Next, there is a subset of exclusion cases that concerns exceptions to exclusions. This is the group of cases that permits extrinsic evidence to resolve the duty to defend. The burden is on the insured, not the insurer, to introduce evidence to show that the exclusion which appears to be triggered does not apply after all. See, Northern Ins. Co. v. Aardvark Assocs., 942 F.2d 189 (3d Cir. 1991) (predicting that the Pennsylvania Supreme Court would adopt the reasoning of Lower Paxon Township v. United States Fidelity & Guaranty Co., 383 Pa. Super. 558, 557 A.2d 393, 403 (Pa. Super. Ct. 1989) that held the insured had the burden of proving the allegations in the complaint fell within a "sudden and accidental" exception to a pollution exclusion); Fischer & Porter Co. v. Liberty Mut. Ins. Co., 656 F.Supp. 132, 140 (E.D. Pa. 1986) (insured has burden to prove "sudden and accidental" exception). If the insured is successful in demonstrating that coverage is not necessarily excluded by the facts averred in the complaint, the insurer is required to defend the underlying suit.

We recognize that the rule permitting the introduction of evidence to show that an exception to an exclusion applies, while disallowing evidence to show that an exclusion applies appears to be one-sided. This construction against the insurer and in favor of the insured, however, is consistent with general insurance law principles and, in particular, the Pennsylvania rule that requires only a "potential" of coverage of the allegations in the complaint for the duty to defend to be triggered.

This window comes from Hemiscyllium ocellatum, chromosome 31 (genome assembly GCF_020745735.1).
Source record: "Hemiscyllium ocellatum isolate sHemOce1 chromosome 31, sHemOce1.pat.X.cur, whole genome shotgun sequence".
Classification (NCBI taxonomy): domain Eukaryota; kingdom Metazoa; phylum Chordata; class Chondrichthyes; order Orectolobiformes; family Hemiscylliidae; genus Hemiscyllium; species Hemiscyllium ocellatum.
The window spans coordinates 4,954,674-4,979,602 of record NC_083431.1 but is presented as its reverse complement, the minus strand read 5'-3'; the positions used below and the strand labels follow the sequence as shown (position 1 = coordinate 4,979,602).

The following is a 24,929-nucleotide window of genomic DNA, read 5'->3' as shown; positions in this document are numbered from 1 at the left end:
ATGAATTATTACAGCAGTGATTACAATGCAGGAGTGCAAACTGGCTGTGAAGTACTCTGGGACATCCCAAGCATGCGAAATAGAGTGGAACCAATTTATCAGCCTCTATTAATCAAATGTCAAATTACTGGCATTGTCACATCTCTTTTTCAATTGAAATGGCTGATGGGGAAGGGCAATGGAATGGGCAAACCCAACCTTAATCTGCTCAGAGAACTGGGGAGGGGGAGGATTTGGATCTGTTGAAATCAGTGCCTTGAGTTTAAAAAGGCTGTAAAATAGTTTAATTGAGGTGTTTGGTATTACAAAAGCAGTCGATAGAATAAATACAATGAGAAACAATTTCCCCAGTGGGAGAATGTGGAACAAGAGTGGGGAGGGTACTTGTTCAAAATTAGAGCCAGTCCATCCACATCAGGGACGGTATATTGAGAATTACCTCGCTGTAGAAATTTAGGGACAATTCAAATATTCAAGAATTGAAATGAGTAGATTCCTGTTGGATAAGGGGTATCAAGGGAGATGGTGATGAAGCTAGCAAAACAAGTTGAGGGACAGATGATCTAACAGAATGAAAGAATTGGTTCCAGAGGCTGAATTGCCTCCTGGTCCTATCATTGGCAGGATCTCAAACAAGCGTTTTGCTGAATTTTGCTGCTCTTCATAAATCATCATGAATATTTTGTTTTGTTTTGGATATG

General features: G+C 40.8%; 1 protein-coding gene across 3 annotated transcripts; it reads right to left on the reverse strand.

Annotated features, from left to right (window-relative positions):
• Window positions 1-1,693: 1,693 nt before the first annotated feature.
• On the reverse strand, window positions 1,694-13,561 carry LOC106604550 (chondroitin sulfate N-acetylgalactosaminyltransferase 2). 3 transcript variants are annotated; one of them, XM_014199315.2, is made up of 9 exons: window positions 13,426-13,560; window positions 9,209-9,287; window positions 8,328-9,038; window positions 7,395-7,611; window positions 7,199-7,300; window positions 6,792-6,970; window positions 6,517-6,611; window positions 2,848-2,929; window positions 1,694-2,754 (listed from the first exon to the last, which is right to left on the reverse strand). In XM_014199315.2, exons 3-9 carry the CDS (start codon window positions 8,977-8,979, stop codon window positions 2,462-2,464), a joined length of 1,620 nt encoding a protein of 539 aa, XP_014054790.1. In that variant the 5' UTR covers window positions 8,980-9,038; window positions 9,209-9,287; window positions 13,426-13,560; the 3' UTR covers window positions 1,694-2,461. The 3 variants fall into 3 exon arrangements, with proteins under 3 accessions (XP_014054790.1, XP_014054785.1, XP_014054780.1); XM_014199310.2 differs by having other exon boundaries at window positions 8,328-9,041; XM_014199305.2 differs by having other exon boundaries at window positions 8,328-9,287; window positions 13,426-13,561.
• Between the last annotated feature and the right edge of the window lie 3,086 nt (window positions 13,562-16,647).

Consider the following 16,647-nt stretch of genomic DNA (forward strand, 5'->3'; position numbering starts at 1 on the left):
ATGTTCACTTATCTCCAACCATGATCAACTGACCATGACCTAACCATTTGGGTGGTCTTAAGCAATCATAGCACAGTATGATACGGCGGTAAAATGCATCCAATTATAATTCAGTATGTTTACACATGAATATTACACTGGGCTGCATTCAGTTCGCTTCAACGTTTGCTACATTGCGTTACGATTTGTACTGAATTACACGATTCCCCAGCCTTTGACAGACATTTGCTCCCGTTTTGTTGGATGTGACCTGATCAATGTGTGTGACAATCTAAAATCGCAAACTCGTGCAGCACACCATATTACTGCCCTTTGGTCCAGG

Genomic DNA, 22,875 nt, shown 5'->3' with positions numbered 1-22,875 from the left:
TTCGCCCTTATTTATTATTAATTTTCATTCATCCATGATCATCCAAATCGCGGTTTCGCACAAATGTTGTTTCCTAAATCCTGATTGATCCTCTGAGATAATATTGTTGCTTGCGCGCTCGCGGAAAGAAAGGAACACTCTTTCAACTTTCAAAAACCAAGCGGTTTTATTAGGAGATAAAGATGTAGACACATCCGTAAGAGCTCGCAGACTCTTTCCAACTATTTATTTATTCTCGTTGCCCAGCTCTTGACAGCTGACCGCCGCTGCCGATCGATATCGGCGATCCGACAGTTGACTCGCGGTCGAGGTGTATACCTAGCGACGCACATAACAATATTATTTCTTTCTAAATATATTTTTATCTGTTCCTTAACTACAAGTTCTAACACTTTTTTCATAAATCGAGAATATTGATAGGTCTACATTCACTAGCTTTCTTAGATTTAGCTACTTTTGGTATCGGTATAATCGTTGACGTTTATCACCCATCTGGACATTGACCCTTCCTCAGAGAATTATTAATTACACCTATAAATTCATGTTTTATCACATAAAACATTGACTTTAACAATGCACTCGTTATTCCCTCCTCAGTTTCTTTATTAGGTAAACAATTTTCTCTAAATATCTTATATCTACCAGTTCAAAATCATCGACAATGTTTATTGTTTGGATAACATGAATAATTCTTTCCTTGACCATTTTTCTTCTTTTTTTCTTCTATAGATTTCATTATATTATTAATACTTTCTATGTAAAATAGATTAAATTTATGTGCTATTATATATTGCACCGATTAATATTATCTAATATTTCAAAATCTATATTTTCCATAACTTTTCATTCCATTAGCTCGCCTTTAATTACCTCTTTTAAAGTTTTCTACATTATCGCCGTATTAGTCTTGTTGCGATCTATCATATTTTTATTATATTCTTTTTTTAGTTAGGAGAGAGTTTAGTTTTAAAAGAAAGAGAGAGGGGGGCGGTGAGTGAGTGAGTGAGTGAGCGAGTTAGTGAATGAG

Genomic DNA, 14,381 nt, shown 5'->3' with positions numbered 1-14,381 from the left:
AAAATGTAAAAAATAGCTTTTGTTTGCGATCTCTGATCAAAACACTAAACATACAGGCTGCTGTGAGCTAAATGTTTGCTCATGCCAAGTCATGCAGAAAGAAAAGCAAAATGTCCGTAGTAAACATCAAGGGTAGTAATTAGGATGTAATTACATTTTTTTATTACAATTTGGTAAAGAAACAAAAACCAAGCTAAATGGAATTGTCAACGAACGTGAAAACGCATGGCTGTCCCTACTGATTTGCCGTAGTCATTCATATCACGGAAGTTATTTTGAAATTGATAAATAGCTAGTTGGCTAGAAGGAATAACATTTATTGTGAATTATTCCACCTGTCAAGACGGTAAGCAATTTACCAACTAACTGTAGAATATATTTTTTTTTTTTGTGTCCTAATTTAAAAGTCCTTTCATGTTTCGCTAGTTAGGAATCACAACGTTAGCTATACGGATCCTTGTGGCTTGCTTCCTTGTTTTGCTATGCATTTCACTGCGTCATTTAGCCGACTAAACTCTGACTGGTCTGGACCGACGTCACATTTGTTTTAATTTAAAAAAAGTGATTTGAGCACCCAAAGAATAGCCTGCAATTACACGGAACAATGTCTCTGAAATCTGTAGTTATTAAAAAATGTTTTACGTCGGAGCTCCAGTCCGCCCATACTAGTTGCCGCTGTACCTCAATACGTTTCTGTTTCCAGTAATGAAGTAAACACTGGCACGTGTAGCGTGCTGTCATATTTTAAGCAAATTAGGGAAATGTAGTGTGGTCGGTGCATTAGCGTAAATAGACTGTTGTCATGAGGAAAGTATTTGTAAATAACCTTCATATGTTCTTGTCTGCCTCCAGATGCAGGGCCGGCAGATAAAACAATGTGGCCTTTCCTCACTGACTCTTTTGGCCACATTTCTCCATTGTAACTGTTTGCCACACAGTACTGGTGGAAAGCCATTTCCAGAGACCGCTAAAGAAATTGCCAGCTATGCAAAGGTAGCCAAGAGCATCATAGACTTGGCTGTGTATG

We conclude that the cases cited by Aetna do not take this case outside the general Pennsylvania duty to defend rule. On that premise we agree with the district court that Aetna had a duty to defend.


Air Products also instituted a diversity action under Pennsylvania law seeking a declaratory judgment against Hartford Accident and Indemnity Company ("Hartford"). Hartford was its insurer from June 1, 1953 to September 30, 1972. Air Products sought a declaration that Hartford breached its duty to defend it in underlying actions based on employee exposure to Air Products' welding rods during the period of its coverage.

Hartford essentially takes the same position as Aetna on the duty to defend issue. As we said in that case, Aetna's position is contrary to Pennsylvania law covering the duty to defend here. If Pennsylvania law is to be changed, it must be for the Supreme Court of Pennsylvania to do so. Again, we affirm the district court on this claim.


The judgment awarded Air Products against Hartford included a sum to indemnify Air Products for amounts it paid to settle underlying actions. Hartford seems to argue that even if it had a duty to defend, as we have found, any obligation to indemnify was negated by the summary judgment record. The short answer is that on this record the district court found there was an issue of material fact and thus properly denied summary judgment.

The position of Aetna on the indemnification issue is far from pellucid. It is not clear why it is entitled to advance this issue here when the judgment appealed contains no obligation on Aetna's part to indemnify Air Products. In any event, if its argument is based on some protective basis or otherwise, the answer here is that there is no basis on the record before us to modify the judgment unless it impacts on the judgment.